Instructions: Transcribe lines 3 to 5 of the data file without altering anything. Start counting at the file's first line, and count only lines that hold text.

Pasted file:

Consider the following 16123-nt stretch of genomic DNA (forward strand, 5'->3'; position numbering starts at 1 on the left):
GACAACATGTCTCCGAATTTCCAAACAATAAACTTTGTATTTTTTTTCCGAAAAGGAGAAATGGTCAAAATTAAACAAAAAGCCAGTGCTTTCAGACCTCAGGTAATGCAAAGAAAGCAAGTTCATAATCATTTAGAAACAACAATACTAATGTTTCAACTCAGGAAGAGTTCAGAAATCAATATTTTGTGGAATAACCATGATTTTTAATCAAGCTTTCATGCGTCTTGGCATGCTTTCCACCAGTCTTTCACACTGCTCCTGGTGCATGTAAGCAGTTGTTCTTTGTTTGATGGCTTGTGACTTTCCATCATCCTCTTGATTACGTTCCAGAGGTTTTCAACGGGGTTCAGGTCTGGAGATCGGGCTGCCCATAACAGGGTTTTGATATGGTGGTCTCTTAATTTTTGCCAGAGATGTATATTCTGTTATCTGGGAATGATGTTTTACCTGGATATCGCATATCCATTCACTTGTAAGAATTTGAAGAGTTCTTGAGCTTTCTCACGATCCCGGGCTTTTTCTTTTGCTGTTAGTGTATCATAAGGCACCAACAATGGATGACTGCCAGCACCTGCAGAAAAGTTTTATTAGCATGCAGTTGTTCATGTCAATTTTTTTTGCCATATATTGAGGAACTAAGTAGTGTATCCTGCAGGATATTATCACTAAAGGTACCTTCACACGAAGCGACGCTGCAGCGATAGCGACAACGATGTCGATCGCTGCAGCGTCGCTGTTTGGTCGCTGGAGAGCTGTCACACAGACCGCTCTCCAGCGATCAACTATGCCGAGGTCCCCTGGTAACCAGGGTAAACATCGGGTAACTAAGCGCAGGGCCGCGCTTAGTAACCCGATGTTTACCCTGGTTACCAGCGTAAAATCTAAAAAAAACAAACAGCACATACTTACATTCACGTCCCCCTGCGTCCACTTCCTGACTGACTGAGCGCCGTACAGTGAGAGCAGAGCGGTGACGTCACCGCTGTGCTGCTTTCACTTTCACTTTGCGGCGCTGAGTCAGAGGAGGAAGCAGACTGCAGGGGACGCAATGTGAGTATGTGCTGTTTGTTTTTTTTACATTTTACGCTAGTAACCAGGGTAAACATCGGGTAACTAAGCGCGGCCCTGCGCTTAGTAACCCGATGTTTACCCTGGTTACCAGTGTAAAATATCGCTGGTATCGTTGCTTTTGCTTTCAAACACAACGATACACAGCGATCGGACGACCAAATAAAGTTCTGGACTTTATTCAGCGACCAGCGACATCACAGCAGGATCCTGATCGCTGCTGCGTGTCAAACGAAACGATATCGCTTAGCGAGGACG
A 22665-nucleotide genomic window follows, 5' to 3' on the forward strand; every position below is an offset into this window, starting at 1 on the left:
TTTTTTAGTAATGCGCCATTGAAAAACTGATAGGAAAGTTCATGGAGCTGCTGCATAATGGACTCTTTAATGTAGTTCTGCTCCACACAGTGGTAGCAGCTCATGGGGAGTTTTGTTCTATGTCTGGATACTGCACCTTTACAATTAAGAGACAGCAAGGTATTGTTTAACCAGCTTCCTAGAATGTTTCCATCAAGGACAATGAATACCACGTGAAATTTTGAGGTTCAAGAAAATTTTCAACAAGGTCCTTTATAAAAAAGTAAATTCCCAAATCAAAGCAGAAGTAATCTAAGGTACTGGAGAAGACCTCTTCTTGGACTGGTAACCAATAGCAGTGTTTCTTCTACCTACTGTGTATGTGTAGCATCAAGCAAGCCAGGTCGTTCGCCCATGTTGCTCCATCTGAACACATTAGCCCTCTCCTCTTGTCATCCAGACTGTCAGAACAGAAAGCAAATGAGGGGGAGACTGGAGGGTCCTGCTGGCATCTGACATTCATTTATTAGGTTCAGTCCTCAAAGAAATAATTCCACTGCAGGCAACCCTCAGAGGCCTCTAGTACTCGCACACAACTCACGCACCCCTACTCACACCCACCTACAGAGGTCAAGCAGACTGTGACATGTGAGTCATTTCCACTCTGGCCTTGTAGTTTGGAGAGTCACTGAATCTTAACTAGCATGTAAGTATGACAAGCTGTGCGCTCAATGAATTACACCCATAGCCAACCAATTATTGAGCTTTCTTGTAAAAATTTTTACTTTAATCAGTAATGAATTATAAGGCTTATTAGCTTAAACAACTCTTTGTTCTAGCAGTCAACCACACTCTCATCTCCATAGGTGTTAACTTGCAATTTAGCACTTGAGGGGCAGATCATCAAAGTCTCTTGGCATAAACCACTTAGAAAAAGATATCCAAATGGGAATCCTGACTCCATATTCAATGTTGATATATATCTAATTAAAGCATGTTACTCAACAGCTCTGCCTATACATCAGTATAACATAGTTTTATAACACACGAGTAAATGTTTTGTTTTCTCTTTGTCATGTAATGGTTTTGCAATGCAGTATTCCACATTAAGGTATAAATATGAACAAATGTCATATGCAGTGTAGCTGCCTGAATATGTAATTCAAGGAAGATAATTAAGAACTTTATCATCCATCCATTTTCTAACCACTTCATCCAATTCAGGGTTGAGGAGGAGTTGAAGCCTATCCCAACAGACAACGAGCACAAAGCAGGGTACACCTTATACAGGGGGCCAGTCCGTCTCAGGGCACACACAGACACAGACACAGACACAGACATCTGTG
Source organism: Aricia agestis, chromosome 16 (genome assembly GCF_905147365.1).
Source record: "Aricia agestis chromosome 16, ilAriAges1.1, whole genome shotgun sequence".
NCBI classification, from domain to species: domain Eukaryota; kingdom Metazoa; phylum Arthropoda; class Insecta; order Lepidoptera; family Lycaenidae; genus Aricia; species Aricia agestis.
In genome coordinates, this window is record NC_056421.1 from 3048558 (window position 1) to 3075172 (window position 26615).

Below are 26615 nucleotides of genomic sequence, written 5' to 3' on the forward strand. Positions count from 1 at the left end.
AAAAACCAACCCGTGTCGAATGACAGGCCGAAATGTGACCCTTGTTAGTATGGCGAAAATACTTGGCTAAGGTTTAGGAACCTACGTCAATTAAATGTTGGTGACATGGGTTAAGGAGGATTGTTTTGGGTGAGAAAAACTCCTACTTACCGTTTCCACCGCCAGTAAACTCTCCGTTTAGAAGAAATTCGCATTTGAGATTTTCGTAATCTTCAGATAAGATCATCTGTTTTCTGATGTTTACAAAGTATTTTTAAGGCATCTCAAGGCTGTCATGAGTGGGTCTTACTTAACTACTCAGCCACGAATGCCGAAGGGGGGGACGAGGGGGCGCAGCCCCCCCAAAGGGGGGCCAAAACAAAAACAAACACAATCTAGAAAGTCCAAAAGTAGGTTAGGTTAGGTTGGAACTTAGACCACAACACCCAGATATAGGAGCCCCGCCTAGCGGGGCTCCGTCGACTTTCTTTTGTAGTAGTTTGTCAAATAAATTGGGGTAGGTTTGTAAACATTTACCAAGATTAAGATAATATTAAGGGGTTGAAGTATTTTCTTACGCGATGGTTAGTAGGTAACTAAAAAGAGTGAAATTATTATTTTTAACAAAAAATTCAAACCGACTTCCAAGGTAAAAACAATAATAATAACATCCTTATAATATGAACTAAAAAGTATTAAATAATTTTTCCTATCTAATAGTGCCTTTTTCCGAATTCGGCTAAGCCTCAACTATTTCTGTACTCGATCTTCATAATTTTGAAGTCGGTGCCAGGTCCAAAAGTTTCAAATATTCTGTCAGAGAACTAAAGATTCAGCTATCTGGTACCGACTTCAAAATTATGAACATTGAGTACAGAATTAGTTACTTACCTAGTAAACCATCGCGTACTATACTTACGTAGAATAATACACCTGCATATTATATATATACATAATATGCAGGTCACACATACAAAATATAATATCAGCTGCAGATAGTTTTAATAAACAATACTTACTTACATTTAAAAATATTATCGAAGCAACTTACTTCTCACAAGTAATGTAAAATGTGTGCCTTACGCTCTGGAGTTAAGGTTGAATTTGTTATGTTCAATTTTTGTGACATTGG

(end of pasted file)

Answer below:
A 22665-nucleotide genomic window follows, 5' to 3' on the forward strand; every position below is an offset into this window, starting at 1 on the left:
TTTTTTAGTAATGCGCCATTGAAAAACTGATAGGAAAGTTCATGGAGCTGCTGCATAATGGACTCTTTAATGTAGTTCTGCTCCACACAGTGGTAGCAGCTCATGGGGAGTTTTGTTCTATGTCTGGATACTGCACCTTTACAATTAAGAGACAGCAAGGTATTGTTTAACCAGCTTCCTAGAATGTTTCCATCAAGGACAATGAATACCACGTGAAATTTTGAGGTTCAAGAAAATTTTCAACAAGGTCCTTTATAAAAAAGTAAATTCCCAAATCAAAGCAGAAGTAATCTAAGGTACTGGAGAAGACCTCTTCTTGGACTGGTAACCAATAGCAGTGTTTCTTCTACCTACTGTGTATGTGTAGCATCAAGCAAGCCAGGTCGTTCGCCCATGTTGCTCCATCTGAACACATTAGCCCTCTCCTCTTGTCATCCAGACTGTCAGAACAGAAAGCAAATGAGGGGGAGACTGGAGGGTCCTGCTGGCATCTGACATTCATTTATTAGGTTCAGTCCTCAAAGAAATAATTCCACTGCAGGCAACCCTCAGAGGCCTCTAGTACTCGCACACAACTCACGCACCCCTACTCACACCCACCTACAGAGGTCAAGCAGACTGTGACATGTGAGTCATTTCCACTCTGGCCTTGTAGTTTGGAGAGTCACTGAATCTTAACTAGCATGTAAGTATGACAAGCTGTGCGCTCAATGAATTACACCCATAGCCAACCAATTATTGAGCTTTCTTGTAAAAATTTTTACTTTAATCAGTAATGAATTATAAGGCTTATTAGCTTAAACAACTCTTTGTTCTAGCAGTCAACCACACTCTCATCTCCATAGGTGTTAACTTGCAATTTAGCACTTGAGGGGCAGATCATCAAAGTCTCTTGGCATAAACCACTTAGAAAAAGATATCCAAATGGGAATCCTGACTCCATATTCAATGTTGATATATATCTAATTAAAGCATGTTACTCAACAGCTCTGCCTATACATCAGTATAACATAGTTTTATAACACACGAGTAAATGTTTTGTTTTCTCTTTGTCATGTAATGGTTTTGCAATGCAGTATTCCACATTAAGGTATAAATATGAACAAATGTCATATGCAGTGTAGCTGCCTGAATATGTAATTCAAGGAAGATAATTAAGAACTTTATCATCCATCCATTTTCTAACCACTTCATCCAATTCAGGGTTGAGGAGGAGTTGAAGCCTATCCCAACAGACAACGAGCACAAAGCAGGGTACACCTTATACAGGGGGCCAGTCCGTCTCAGGGCACACACAGACACAGACACAGACACAGACATCTGTG
Source organism: Aricia agestis, chromosome 16 (genome assembly GCF_905147365.1).